Scheduled 2012 Transfer of OPCON on TrackOct 13th, 2009 | By Grace | Category: Articles, South Korea
(October 7, 2009) WASHINGTON — The United States will transfer the wartime command of South Korean troops as scheduled in 2012 despite concerns over a nuclear-armed North Korea, the commander of U.S. forces in Korea said Wednesday.
“On the OPCON transfer, we are on track. We will be prepared for 17 April, 2012,” Gen. Walter Sharp said in a forum here. “By 2012, the Republic of Korea military leadership will be ready to take over.”
The U.S. currently has wartime operational control, known as OPCON, a legacy of the 1950-53 Korean War when the U.S. fought with South Korea against the North. The U.S. South Korea got back the peacetime control of its forces in 1994.
Concerns have risen in South Korea after North Korea’s nuclear and missile tests that the OPCON transfer will create a gap in the joint defense of South Korea. North Korea is believed to have up to half a dozen nuclear warheads and long-range missiles capable of reaching part of the U.S.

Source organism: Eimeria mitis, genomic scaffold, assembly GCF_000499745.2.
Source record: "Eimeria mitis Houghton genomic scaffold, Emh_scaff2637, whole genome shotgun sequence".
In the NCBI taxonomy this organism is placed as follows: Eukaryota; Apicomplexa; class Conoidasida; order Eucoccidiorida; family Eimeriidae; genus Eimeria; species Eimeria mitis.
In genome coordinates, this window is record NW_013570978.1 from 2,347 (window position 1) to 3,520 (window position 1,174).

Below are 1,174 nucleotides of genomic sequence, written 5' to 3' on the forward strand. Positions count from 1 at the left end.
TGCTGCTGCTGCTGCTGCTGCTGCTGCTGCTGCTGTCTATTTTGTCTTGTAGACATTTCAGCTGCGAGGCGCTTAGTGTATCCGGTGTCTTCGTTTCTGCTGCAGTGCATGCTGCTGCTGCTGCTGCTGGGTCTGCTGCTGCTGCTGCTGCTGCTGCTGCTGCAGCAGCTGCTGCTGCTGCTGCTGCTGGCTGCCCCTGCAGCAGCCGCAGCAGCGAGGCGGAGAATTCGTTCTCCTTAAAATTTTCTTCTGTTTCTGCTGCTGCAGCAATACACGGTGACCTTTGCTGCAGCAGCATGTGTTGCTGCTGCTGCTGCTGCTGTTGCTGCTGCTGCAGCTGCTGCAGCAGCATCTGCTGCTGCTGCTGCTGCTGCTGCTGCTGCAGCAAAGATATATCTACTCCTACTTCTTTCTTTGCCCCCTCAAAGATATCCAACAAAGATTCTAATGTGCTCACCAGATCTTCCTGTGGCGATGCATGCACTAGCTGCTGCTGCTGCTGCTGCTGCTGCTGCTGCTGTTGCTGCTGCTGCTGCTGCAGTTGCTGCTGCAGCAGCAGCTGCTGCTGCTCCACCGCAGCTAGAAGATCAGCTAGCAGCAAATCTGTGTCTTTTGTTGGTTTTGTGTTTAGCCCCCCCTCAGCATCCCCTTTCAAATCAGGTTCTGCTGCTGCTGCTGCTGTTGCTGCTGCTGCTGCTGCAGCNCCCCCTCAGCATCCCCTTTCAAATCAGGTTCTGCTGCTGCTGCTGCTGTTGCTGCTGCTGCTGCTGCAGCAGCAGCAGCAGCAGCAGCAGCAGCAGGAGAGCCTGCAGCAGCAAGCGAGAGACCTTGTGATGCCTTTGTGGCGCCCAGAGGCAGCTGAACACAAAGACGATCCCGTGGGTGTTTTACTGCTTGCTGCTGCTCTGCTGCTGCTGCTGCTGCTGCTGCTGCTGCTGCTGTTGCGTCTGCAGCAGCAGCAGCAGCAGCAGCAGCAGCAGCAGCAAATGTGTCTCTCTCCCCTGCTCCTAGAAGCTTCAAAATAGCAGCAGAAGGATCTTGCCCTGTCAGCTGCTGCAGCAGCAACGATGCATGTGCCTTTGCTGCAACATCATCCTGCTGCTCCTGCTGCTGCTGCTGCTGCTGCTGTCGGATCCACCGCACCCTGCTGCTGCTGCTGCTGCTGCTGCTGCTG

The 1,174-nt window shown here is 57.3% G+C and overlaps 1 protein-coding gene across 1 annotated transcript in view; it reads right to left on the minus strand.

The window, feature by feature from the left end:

Defense officials and generals of South Korea and the U.S., however, have expressed confidence in the capability of the South Korean military.
Sharp said the South Korean military is one of the strongest in the world, supported by the economic strength of the world’s 13th biggest country in terms of gross national product.
On North Korean leader Kim Jong-il’s health, Sharp said he believed Kim Jong-il “takes charge of things.” Kim “continues to govern and he is in charge,” the U.S. commander said.
Despite rumors of Kim’s health failure after apparently suffering a stroke in the summer last year, Kim met with former U.S. President Bill Clinton in August to discuss the release of two American journalists and other bilateral issues.
U.S. President Barack Obama, after a debriefing by Clinton, said last month that Kim is healthy and in firm control.
“I think President Clinton’s assessment was that (Kim Jong-il is) pretty healthy and in control,” Obama had said. “There’s no doubt that this is somebody who, you know, I think for a while people thought was slipping away. He’s reasserted himself. It does appear … he was more concerned about succession when he was sick, maybe less so now that he’s well.”
By Hwang, Doo-Hyong
Yonhap News Agency